Organizational culture absolutely has an impact on organizational performance, and the Catholic Church is no exception. Indeed, it can be argued that the organizational culture within the Catholic Church, from the Vatican to the United States Conference of Catholic Bishops to the vast global network of priests and nuns, has had an indelible impact on the church’s performance for a period extending back hundreds of years. The reason people in and out of the Catholic Church continue to debate the merits of the Second Vatican Council of 1958, intended by then-Pope John XXIII to instill an element, no matter how limited, of transparency into Church affairs, is precisely because the history of an extremely opaque organization was leading to fundamental disagreements regarding the organization’s long-term direction.
The revelation of widespread cases of child abuse, as well as of sexual exploitation of nuns from within the Catholic Church was the prelude to a serious reexamination of the church’s organizational culture – a culture that dates back thousands of years. The culture of silence that dominates church affairs, and that facilitated the coverup of so many cases of child abuse at the hands of clergy, was testament to the impact of that culture on organizational performance. The Catholic Church has suffered an existential crisis because of its unwillingness to openly acknowledge and address very serious problems while setting forth dictates that increasingly ran counter to evolving social trends. The culture of silence that characterizes church affairs and that enabled some priests to continue to abuse children trusted to their spiritual care despite knowledge of their crimes by church officials bespeaks the extent of the failures.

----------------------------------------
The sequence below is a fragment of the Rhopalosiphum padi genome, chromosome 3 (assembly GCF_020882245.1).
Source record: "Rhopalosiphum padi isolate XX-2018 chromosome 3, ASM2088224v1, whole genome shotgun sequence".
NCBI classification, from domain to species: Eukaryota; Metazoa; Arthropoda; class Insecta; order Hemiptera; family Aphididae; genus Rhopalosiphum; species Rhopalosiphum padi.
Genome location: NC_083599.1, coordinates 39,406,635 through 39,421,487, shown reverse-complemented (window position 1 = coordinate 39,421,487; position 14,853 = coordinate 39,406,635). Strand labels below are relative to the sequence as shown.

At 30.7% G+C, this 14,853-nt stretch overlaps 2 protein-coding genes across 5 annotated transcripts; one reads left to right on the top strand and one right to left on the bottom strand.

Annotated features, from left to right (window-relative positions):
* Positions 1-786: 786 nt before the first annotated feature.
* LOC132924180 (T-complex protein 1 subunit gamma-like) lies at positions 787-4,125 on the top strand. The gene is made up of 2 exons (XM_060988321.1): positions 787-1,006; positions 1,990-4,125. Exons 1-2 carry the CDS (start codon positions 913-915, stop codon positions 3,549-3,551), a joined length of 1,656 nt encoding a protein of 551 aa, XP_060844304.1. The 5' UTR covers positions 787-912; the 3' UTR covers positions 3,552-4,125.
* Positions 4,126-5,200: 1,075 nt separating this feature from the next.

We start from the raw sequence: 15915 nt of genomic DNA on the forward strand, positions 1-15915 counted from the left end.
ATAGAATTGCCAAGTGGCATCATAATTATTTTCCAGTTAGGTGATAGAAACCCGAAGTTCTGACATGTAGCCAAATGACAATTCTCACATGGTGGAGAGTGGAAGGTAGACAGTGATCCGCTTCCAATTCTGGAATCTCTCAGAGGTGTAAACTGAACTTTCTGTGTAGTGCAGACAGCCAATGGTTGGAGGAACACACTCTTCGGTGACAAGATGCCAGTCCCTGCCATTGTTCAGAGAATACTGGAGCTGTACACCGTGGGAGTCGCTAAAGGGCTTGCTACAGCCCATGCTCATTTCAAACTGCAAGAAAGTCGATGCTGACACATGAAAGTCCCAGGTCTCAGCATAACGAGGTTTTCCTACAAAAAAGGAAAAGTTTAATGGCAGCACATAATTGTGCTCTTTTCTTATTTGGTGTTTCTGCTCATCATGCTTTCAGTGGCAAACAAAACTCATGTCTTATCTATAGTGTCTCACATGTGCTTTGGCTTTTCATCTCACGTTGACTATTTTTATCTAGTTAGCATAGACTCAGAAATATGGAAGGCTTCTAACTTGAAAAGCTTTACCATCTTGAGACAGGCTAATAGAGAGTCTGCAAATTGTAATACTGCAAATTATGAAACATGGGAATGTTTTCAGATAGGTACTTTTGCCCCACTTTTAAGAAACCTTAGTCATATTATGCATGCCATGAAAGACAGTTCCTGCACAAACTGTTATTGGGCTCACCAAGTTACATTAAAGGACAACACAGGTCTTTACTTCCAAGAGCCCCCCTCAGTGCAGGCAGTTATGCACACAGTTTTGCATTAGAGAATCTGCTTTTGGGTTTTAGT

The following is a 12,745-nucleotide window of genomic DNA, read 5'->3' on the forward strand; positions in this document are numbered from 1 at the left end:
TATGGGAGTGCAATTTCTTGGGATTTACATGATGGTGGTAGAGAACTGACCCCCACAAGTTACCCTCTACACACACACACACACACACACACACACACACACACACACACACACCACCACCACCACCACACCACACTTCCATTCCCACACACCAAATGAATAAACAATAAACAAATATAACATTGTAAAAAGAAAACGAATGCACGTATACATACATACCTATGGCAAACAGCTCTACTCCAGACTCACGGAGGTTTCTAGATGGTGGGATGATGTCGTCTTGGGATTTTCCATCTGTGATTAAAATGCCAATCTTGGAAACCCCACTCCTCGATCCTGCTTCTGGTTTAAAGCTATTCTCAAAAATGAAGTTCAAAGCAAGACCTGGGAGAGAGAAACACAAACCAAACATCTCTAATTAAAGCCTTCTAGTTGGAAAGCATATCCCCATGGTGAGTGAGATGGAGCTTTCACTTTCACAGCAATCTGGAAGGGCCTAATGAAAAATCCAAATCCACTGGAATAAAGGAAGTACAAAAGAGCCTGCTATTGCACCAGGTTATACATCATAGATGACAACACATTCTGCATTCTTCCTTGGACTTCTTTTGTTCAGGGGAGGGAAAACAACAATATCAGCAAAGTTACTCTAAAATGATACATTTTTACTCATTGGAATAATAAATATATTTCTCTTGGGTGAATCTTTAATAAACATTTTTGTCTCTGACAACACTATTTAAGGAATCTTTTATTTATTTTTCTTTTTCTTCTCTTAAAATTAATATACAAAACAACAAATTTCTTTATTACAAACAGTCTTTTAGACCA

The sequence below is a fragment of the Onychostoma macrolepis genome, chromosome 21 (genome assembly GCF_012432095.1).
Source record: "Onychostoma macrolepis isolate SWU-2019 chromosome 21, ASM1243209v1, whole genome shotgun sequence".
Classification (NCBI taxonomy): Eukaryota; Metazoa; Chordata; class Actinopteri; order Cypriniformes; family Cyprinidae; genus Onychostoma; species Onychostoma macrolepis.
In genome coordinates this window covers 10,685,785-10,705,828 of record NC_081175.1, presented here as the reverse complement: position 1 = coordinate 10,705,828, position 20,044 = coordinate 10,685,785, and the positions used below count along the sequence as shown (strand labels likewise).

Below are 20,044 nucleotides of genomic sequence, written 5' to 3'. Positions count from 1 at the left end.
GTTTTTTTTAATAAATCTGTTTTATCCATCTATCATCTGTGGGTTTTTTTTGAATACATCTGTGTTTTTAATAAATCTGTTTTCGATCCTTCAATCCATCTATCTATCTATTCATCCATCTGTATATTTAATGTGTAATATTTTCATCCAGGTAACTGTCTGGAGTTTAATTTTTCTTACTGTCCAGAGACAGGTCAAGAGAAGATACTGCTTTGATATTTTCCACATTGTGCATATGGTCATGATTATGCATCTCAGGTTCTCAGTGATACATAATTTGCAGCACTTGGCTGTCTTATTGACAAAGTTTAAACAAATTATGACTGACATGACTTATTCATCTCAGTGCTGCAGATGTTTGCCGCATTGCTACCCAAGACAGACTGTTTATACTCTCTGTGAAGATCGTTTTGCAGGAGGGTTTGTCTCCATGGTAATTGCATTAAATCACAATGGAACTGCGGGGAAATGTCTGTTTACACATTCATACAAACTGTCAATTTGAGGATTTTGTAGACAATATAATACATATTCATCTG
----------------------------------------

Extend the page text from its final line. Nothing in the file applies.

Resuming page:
The Vatican has always been a highly secretive organization, with the election of new popes famously carried out in strict secrecy by an assemblage of Cardinals and the issue of Vatican finances being the subject of numerous journalistic investigations. Add to the culture of silence surrounding these matters the issue of sexual abuse among presumably celibate clergy, whose lives were dedicated to the spiritual wellbeing of their congregants, and one cannot help but draw the conclusion that the history of coverups of those abuses was a direct extension of that culture of secrecy.
All organizations over time develop cultures that dominate their internal affairs and that directly impact performance. The Catholic Church is not an exception to that rule; it is, in fact, one of the most visible symbols of the rule’s legitimacy.